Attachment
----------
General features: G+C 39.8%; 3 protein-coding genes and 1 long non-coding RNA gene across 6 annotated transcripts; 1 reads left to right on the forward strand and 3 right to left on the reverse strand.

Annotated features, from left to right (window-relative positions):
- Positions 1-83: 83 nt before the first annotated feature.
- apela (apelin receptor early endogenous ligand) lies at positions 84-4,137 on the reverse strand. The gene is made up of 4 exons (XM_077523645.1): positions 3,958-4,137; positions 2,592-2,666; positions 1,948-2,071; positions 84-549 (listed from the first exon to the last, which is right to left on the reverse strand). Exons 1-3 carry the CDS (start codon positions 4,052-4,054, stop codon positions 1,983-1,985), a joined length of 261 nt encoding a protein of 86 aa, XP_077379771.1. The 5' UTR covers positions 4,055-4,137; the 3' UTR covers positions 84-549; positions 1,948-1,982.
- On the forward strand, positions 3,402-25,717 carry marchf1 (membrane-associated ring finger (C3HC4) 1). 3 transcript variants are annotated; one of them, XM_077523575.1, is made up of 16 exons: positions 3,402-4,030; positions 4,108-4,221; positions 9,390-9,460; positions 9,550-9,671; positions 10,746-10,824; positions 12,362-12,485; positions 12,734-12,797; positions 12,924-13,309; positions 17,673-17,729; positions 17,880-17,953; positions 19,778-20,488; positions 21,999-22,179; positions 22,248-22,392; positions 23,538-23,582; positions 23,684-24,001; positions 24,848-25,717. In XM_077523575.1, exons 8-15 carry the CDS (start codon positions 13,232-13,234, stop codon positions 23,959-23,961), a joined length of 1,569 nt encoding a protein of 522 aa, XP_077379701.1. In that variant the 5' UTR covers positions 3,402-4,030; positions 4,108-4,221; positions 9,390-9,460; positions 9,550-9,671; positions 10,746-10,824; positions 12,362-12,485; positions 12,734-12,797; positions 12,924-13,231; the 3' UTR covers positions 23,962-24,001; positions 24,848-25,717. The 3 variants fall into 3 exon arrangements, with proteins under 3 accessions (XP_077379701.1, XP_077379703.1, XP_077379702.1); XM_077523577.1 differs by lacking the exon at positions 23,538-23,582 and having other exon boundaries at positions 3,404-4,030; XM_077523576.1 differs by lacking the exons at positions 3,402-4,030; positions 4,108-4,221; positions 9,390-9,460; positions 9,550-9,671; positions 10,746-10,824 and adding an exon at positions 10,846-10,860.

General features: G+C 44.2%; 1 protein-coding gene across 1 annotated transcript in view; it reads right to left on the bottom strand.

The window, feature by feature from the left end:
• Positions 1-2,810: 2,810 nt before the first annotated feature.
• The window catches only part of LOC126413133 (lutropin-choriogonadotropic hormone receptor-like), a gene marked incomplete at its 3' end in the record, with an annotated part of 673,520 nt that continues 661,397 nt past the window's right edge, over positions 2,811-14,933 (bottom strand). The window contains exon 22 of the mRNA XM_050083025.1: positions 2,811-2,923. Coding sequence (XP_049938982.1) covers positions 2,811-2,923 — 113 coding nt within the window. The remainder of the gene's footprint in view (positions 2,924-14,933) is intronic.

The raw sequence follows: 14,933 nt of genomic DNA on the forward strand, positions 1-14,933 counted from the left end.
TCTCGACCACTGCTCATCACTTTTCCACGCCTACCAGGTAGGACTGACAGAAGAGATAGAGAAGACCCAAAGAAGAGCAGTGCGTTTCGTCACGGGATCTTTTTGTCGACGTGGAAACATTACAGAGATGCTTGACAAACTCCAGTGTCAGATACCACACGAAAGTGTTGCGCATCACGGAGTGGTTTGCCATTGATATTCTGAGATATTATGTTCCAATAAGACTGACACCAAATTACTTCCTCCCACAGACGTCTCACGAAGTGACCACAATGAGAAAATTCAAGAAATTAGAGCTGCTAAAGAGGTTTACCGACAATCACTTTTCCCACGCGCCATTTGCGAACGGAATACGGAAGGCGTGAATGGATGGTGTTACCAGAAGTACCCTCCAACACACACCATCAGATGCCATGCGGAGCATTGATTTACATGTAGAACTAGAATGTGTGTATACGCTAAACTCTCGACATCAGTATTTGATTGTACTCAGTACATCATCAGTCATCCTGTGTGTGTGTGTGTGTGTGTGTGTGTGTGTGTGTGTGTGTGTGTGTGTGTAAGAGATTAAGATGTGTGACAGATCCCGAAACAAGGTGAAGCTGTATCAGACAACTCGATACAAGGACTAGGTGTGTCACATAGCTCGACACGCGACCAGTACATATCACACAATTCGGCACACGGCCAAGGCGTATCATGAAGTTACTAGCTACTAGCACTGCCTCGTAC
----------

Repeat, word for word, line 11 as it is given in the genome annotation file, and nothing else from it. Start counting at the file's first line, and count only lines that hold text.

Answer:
TCTCGACCACTGCTCATCACTTTTCCACGCCTACCAGGTAGGACTGACAGAAGAGATAGAGAAGACCCAAAGAAGAGCAGTGCGTTTCGTCACGGGATCTTTTTGTCGACGTGGAAACATTACAGAGATGCTTGACAAACTCCAGTGTCAGATACCACACGAAAGTGTTGCGCATCACGGAGTGGTTTGCCATTGATATTCTGAGATATTATGTTCCAATAAGACTGACACCAAATTACTTCCTCCCACAGACGTCTCACGAAGTGACCACAATGAGAAAATTCAAGAAATTAGAGCTGCTAAAGAGGTTTACCGACAATCACTTTTCCCACGCGCCATTTGCGAACGGAATACGGAAGGCGTGAATGGATGGTGTTACCAGAAGTACCCTCCAACACACACCATCAGATGCCATGCGGAGCATTGATTTACATGTAGAACTAGAATGTGTGTATACGCTAAACTCTCGACATCAGTATTTGATTGTACTCAGTACATCATCAGTCATCCTGTGTGTGTGTGTGTGTGTGTGTGTGTGTGTGTGTGTGTGTGTGTGTGTGTAAGAGATTAAGATGTGTGACAGATCCCGAAACAAGGTGAAGCTGTATCAGACAACTCGATACAAGGACTAGGTGTGTCACATAGCTCGACACGCGACCAGTACATATCACACAATTCGGCACACGGCCAAGGCGTATCATGAAGTTACTAGCTACTAGCACTGCCTCGTAC